According to Merriam-Webster a craving is: “an intense, urgent, or abnormal desire or longing.” This doesn’t necessarily convey a blanket “bad” connotation. The word “abnormal” probably comes closest. But we live in a world where great leaders, great love, great courage, are often abnormal.

Understanding that full blown addictions are a different topic, we’ll focus on a more benign and nuanced sitting-stillexploration of cravings by drilling it down this way: sitting with and getting into the message of your cravings  puts you in touch with an extremely personal, fundamental, and often challenging question.

If you start fighting a craving, and then turn your attention inward,  you’ll arrive at this question:

Do I really need to form a healthier habit, or am I fighting against something that is actually in my best interest?

In other words, what’s your better instinct? And what does a “healthier habit” even mean to you?

The question brings you smack up against the concern so many of us have in this age of information, which like anything can be a two-edged sword:

Do I listen to the advice of others (assuming they have qualified themselves), or myself?

In personal development and spiritual literature, we always hear that listening to your inner voice is the way to imagesgo…and it is, generally speaking. But there are a couple of kickers here.

First, you are not  an island, so sometimes the wisdom you need to hear comes through others.

Secondly, cravings can masquerade as, or morph, our innermost voice. Justification and excuses easily creep in. And this is where confronting cravings can be a spiritual exercise. It takes a degree of discipline and inner fine tuning to separate the wheat from the chaff.

And maybe, your craving is indeed of the positive, constructive variety–what others may scoff at as a futile obsession could be your call to greatness. History tells us that story again and again.

Confronting this inner reality brings you to a room inside yourself where you are called to sit quietly and discern what is in your highest good and the good of the all. And there’s one more kicker here. As many spiritual seekers know:

Things change.

Perhaps you turned a corner and overcame a habit, only to find out that after some time of living with the new habits, those too began to wear thin and reveal cracks. This is where we need to be easy on ourselves, remembering it’s an eternal adventure we’re on, and we’ll always be making new distinctions and evolving.


It’s all play.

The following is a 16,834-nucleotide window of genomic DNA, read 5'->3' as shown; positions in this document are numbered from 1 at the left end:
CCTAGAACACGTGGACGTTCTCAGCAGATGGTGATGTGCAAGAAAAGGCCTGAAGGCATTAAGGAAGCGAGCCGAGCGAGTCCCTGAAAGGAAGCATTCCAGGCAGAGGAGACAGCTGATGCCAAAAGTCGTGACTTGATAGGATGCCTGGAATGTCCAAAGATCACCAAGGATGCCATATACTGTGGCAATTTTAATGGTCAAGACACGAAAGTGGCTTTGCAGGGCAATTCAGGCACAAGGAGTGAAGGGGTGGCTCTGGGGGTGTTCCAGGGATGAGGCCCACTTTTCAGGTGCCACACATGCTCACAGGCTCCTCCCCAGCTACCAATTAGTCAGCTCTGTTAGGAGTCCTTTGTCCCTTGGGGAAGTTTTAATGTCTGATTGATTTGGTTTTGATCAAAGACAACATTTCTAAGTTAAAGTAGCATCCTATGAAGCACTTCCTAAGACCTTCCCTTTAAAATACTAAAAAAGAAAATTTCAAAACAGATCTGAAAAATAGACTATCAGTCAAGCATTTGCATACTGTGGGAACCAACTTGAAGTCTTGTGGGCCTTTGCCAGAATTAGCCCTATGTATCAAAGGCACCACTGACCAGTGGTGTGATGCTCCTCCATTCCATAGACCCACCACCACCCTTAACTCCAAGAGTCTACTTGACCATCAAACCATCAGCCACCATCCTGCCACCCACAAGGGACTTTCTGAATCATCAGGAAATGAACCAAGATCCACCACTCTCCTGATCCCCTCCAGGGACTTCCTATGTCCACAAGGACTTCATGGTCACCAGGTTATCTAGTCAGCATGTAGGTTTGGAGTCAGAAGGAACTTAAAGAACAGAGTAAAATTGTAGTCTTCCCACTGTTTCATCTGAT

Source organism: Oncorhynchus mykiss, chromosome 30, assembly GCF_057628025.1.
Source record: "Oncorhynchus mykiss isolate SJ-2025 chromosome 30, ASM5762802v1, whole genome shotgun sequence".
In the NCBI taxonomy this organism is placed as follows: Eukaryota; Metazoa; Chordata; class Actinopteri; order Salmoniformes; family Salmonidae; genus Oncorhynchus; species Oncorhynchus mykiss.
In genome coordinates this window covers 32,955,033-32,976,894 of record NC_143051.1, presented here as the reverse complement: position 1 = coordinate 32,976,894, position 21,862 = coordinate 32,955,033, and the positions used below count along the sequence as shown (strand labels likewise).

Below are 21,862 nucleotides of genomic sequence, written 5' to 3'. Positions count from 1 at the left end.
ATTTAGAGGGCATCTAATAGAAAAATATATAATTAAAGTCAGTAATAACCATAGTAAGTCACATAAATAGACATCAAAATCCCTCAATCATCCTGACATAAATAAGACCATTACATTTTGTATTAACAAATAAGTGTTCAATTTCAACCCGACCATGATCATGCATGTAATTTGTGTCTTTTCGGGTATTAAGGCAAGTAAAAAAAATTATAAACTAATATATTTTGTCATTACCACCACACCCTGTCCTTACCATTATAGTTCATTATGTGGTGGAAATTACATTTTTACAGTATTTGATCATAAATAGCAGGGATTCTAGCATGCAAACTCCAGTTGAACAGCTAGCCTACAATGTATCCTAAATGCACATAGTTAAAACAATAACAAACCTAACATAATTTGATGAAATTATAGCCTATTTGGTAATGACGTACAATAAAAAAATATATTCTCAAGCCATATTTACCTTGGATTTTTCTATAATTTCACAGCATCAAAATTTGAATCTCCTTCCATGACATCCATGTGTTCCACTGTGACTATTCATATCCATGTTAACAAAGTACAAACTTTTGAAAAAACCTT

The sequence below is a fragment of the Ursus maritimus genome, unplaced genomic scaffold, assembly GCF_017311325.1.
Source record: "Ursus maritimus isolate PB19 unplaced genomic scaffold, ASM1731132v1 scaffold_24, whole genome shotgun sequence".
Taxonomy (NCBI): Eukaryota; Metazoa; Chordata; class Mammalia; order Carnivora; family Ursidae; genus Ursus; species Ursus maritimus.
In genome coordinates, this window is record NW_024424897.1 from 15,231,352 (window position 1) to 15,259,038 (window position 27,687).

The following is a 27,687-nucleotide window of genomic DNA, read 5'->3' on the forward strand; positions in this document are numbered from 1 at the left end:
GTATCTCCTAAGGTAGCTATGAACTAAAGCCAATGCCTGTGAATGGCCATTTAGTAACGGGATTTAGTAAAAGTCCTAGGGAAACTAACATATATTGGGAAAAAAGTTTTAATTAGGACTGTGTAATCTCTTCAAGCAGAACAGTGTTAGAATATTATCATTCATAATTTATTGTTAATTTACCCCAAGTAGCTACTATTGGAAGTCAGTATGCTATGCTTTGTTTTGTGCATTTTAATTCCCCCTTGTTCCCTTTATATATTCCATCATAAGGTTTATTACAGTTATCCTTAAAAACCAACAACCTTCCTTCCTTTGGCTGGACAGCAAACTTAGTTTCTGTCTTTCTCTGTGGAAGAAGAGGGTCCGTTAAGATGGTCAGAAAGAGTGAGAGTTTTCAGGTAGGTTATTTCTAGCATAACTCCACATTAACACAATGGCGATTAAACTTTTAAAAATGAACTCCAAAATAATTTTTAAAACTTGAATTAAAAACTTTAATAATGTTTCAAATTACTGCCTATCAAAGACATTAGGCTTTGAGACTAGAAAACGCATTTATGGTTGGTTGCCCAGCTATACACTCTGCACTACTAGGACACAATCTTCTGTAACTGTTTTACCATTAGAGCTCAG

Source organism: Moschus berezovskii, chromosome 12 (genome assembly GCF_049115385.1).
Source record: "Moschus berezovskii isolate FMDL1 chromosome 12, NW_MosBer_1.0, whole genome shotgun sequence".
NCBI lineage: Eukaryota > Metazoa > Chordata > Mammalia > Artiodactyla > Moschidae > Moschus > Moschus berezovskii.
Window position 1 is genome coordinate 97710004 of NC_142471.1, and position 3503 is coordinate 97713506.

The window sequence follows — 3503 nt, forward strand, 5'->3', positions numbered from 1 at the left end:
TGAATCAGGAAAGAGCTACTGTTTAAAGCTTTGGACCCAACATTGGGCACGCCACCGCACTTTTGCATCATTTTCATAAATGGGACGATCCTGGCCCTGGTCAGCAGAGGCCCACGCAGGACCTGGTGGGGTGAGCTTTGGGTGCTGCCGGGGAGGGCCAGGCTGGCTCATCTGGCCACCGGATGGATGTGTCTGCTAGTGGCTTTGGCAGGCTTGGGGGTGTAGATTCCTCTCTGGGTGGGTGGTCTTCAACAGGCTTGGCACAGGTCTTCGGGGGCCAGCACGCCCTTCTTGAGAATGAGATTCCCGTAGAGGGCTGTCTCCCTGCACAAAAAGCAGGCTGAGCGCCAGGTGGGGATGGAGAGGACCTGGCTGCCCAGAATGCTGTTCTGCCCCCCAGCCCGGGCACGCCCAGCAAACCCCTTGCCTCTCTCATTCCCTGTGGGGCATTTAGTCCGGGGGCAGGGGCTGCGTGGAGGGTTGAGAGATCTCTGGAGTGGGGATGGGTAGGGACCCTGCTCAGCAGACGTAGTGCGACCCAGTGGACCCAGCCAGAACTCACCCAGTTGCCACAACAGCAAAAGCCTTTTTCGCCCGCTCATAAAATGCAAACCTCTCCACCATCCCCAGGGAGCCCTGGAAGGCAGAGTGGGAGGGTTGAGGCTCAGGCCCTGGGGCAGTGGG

We’re all just swinging across the monkey bars, making our way. Just keep swinging from one monkey bar to the next.

Keep going for what feels good and true and expansive and what you’re at peace with. The expression of that will grow, and yes, changes; you will be lead to constantly form new skin then shed it.

As for slicing through the lessons our cravings put us up against, there are a few things we can do. The first is something very familiar: practicing gratitude. The cravings, like emotions, are a communication signal, and therefore, contain a treasure of self-knowledge waiting there for you, if you choose to unlock it. That’s certainly grounds for a thank you!

Secondly: truly ask, what’s real, and what’s just your mind’s excuses? Commit in the beginning to delve into your craving’s message.

Related to that, a third action to take  is asking what this reveals about your current belief system, your assumptions, your personal and universal “rules.”

To consider the common scenario of  food cravings: it may not be so simple as to say “oh, I was craving something so my body must have needed it.”

It’s well known that parasites, yeasts, and all kinds of nasty stuff who use your warm body as a host feed off of certain sugars, bread products, processed foods, etc. Like any living organism, they’re designed to survive and thus affect your chemistry, making you think you want something, when it’s really for them. That’s why cleansing is a paramount first step in a diet change. archangel-michael-art

We can look to that as a metaphor: there are parasitic thought forms that “infest” us when we agree to certain beliefs or carry out business as usual for certain groups we may be a part of. So again, this is where we are called to strength, cleansing, a diligent personal path; being a spiritual warrior.

It’s something you must go alone.

Only you can determine how you have cleansed yourself, and what your desires and cravings mean. Some people feel that they can easily transcend the parasite question (physical or thought form), or that it’s too simplistic an argument.

Certainly, hearing such an idea and then worrying about being controlled by something outside of yourself just creates more fear, and trading one fear for another is probably not what you want.

To continue with the subject of food (literally and as a metaphor), some say they or others can eat any kind of food and transmute the content. Or that while food may help a lot, consciousness trumps it. There are certainly tuned-in people who eat fast food, as well as miserable people with pristine diets.

All of it brings us back to this: we are extremely dynamic and quantum beings. While the simplest answers may be the most useful, and the fundamentals of love and presence remain as our alpha and omega, our navigation of this life brings with it mysteries and complexities.

My own explorations of cravings left me both edified and humbled, helping_handsreminding me again how individuals make choices for reasons I can never sit in judgement of.

Let’s all commit to our own presence and learning as we attempt to handle the forces that influence us, offer help to those who seek it from us, and be gentle and forgiving to ourselves and each other as we all make our way across the monkey bars.




Jared Domenico is, among other things, a musician, energy healer, and communicator. His Chakra Center column, Ever Onward, often utilizes topics that are atypical to spiritual seekers as springboards to discuss transmutation and growth, and to create re-framed perspectives, more understanding, and broadened points of reference., which started in Feb. 2013, is where you can find him online.